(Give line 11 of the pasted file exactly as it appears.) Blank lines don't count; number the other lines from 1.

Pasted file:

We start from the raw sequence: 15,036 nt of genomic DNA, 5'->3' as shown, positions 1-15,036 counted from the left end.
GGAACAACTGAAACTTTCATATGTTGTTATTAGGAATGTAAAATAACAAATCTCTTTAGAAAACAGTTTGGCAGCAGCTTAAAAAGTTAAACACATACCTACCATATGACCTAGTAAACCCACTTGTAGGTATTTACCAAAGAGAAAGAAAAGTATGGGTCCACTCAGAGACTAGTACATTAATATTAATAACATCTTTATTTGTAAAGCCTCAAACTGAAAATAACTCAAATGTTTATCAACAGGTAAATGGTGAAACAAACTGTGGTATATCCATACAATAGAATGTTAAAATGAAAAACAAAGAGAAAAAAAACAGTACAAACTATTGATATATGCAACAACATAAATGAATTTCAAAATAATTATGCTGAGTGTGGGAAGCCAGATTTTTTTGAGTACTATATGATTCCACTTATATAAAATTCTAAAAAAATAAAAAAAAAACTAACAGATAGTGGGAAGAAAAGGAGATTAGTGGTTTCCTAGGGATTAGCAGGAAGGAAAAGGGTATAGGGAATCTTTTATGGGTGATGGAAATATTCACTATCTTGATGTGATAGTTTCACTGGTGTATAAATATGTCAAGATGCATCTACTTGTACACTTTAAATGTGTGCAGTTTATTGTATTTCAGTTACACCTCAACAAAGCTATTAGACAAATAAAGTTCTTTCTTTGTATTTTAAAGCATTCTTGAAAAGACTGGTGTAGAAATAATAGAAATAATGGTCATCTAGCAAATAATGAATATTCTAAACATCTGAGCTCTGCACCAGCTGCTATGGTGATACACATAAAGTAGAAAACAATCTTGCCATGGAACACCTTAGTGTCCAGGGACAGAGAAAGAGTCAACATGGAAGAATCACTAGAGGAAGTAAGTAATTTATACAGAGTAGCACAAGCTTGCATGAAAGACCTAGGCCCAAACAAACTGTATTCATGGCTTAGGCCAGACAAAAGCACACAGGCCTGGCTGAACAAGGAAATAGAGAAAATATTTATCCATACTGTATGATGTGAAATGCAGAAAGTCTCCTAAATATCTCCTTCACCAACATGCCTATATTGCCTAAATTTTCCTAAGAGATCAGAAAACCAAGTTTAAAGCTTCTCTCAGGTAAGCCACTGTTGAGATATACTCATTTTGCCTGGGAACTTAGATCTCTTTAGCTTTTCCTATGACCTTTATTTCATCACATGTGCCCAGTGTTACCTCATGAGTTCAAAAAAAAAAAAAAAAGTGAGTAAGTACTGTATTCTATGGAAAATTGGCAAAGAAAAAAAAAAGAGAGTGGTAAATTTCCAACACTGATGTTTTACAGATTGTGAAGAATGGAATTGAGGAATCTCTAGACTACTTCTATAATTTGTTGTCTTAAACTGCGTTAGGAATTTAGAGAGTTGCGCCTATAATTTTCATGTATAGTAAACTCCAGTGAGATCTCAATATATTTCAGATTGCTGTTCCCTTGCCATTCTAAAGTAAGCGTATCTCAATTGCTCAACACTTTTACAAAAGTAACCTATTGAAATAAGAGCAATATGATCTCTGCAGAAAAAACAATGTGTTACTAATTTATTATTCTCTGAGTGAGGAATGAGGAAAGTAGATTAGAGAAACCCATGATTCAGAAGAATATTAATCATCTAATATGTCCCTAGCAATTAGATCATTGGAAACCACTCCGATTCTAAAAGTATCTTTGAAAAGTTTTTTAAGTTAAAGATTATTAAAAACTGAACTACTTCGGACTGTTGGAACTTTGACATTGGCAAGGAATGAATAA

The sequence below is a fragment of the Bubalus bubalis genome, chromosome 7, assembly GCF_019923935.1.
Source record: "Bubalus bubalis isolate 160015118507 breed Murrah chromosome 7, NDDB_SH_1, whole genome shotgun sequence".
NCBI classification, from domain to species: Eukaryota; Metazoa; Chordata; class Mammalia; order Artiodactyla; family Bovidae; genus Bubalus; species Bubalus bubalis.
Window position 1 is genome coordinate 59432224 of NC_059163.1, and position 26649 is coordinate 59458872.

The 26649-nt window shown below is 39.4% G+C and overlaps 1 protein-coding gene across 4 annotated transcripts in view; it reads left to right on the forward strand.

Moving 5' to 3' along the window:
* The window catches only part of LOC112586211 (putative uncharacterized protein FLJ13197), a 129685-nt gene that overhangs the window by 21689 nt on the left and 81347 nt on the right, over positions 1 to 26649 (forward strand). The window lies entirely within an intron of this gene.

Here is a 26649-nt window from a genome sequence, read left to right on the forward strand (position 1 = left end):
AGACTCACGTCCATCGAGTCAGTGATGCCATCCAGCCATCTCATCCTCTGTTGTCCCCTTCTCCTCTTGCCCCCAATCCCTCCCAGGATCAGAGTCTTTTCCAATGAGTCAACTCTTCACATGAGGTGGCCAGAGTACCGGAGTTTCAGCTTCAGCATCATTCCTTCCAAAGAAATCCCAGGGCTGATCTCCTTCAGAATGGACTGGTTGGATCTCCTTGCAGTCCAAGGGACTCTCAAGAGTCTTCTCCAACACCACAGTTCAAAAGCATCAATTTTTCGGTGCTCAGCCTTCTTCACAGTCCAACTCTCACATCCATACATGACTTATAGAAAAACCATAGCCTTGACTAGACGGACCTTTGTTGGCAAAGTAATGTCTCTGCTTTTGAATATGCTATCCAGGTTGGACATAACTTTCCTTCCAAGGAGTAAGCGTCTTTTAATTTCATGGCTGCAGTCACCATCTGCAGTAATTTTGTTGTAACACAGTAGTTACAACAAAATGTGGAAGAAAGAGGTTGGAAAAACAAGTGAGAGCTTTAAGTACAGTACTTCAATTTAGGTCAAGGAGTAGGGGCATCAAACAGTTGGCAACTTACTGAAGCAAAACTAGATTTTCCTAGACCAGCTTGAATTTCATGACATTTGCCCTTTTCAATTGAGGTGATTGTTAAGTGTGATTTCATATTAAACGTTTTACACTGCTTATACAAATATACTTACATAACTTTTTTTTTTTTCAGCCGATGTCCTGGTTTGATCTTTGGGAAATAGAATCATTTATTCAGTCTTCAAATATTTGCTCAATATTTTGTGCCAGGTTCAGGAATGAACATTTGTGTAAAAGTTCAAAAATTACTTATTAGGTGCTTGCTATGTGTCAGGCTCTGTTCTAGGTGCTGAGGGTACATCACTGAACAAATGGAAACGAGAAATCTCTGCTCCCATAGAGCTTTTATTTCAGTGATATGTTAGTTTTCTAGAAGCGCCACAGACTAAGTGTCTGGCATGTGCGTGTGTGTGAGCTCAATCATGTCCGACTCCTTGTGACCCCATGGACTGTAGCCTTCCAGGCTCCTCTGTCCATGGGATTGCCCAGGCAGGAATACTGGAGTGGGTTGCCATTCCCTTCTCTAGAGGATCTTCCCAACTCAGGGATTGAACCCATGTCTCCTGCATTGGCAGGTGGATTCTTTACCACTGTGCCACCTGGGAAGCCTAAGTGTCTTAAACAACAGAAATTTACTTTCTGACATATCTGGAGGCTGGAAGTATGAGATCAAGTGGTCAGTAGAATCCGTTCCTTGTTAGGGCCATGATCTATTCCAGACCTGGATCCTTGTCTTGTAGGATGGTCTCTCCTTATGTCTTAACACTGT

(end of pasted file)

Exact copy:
AGACTCACGTCCATCGAGTCAGTGATGCCATCCAGCCATCTCATCCTCTGTTGTCCCCTTCTCCTCTTGCCCCCAATCCCTCCCAGGATCAGAGTCTTTTCCAATGAGTCAACTCTTCACATGAGGTGGCCAGAGTACCGGAGTTTCAGCTTCAGCATCATTCCTTCCAAAGAAATCCCAGGGCTGATCTCCTTCAGAATGGACTGGTTGGATCTCCTTGCAGTCCAAGGGACTCTCAAGAGTCTTCTCCAACACCACAGTTCAAAAGCATCAATTTTTCGGTGCTCAGCCTTCTTCACAGTCCAACTCTCACATCCATACATGACTTATAGAAAAACCATAGCCTTGACTAGACGGACCTTTGTTGGCAAAGTAATGTCTCTGCTTTTGAATATGCTATCCAGGTTGGACATAACTTTCCTTCCAAGGAGTAAGCGTCTTTTAATTTCATGGCTGCAGTCACCATCTGCAGTAATTTTGTTGTAACACAGTAGTTACAACAAAATGTGGAAGAAAGAGGTTGGAAAAACAAGTGAGAGCTTTAAGTACAGTACTTCAATTTAGGTCAAGGAGTAGGGGCATCAAACAGTTGGCAACTTACTGAAGCAAAACTAGATTTTCCTAGACCAGCTTGAATTTCATGACATTTGCCCTTTTCAATTGAGGTGATTGTTAAGTGTGATTTCATATTAAACGTTTTACACTGCTTATACAAATATACTTACATAACTTTTTTTTTTTTCAGCCGATGTCCTGGTTTGATCTTTGGGAAATAGAATCATTTATTCAGTCTTCAAATATTTGCTCAATATTTTGTGCCAGGTTCAGGAATGAACATTTGTGTAAAAGTTCAAAAATTACTTATTAGGTGCTTGCTATGTGTCAGGCTCTGTTCTAGGTGCTGAGGGTACATCACTGAACAAATGGAAACGAGAAATCTCTGCTCCCATAGAGCTTTTATTTCAGTGATATGTTAGTTTTCTAGAAGCGCCACAGACTAAGTGTCTGGCATGTGCGTGTGTGTGAGCTCAATCATGTCCGACTCCTTGTGACCCCATGGACTGTAGCCTTCCAGGCTCCTCTGTCCATGGGATTGCCCAGGCAGGAATACTGGAGTGGGTTGCCATTCCCTTCTCTAGAGGATCTTCCCAACTCAGGGATTGAACCCATGTCTCCTGCATTGGCAGGTGGATTCTTTACCACTGTGCCACCTGGGAAGCCTAAGTGTCTTAAACAACAGAAATTTACTTTCTGACATATCTGGAGGCTGGAAGTATGAGATCAAGTGGTCAGTAGAATCCGTTCCTTGTTAGGGCCATGATCTATTCCAGACCTGGATCCTTGTCTTGTAGGATGGTCTCTCCTTATGTCTTAACACTGT